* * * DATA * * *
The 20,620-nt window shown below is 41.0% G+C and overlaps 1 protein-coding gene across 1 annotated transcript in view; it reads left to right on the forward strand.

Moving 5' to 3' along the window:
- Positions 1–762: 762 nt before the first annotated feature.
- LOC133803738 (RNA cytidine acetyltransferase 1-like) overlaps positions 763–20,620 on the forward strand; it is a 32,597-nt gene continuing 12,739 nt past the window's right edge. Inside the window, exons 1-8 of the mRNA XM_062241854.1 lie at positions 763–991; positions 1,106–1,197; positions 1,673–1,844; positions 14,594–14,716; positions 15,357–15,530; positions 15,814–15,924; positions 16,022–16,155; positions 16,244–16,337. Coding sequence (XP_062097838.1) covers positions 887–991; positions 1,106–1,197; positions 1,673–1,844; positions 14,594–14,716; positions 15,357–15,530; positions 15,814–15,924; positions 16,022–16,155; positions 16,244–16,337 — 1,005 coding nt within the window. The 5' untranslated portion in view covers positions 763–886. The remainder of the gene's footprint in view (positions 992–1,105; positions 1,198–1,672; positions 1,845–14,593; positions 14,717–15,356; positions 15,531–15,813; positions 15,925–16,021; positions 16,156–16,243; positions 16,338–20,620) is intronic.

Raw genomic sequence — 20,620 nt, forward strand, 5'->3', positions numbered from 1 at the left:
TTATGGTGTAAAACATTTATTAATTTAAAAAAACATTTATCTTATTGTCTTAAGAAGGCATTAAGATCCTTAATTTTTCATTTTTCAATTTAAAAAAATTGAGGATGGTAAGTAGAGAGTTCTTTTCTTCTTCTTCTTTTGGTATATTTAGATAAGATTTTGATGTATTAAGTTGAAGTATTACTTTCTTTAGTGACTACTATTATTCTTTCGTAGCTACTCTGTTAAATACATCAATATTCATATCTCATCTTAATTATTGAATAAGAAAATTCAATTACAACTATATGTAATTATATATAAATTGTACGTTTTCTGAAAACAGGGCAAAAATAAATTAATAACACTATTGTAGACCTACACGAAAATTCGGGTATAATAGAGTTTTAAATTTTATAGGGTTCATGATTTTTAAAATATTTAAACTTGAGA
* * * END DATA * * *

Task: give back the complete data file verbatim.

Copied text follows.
The 20,620-nt window shown below is 41.0% G+C and overlaps 1 protein-coding gene across 1 annotated transcript in view; it reads left to right on the forward strand.

Moving 5' to 3' along the window:
- Positions 1–762: 762 nt before the first annotated feature.
- LOC133803738 (RNA cytidine acetyltransferase 1-like) overlaps positions 763–20,620 on the forward strand; it is a 32,597-nt gene continuing 12,739 nt past the window's right edge. Inside the window, exons 1-8 of the mRNA XM_062241854.1 lie at positions 763–991; positions 1,106–1,197; positions 1,673–1,844; positions 14,594–14,716; positions 15,357–15,530; positions 15,814–15,924; positions 16,022–16,155; positions 16,244–16,337. Coding sequence (XP_062097838.1) covers positions 887–991; positions 1,106–1,197; positions 1,673–1,844; positions 14,594–14,716; positions 15,357–15,530; positions 15,814–15,924; positions 16,022–16,155; positions 16,244–16,337 — 1,005 coding nt within the window. The 5' untranslated portion in view covers positions 763–886. The remainder of the gene's footprint in view (positions 992–1,105; positions 1,198–1,672; positions 1,845–14,593; positions 14,717–15,356; positions 15,531–15,813; positions 15,925–16,021; positions 16,156–16,243; positions 16,338–20,620) is intronic.

Raw genomic sequence — 20,620 nt, forward strand, 5'->3', positions numbered from 1 at the left:
TTATGGTGTAAAACATTTATTAATTTAAAAAAACATTTATCTTATTGTCTTAAGAAGGCATTAAGATCCTTAATTTTTCATTTTTCAATTTAAAAAAATTGAGGATGGTAAGTAGAGAGTTCTTTTCTTCTTCTTCTTTTGGTATATTTAGATAAGATTTTGATGTATTAAGTTGAAGTATTACTTTCTTTAGTGACTACTATTATTCTTTCGTAGCTACTCTGTTAAATACATCAATATTCATATCTCATCTTAATTATTGAATAAGAAAATTCAATTACAACTATATGTAATTATATATAAATTGTACGTTTTCTGAAAACAGGGCAAAAATAAATTAATAACACTATTGTAGACCTACACGAAAATTCGGGTATAATAGAGTTTTAAATTTTATAGGGTTCATGATTTTTAAAATATTTAAACTTGAGA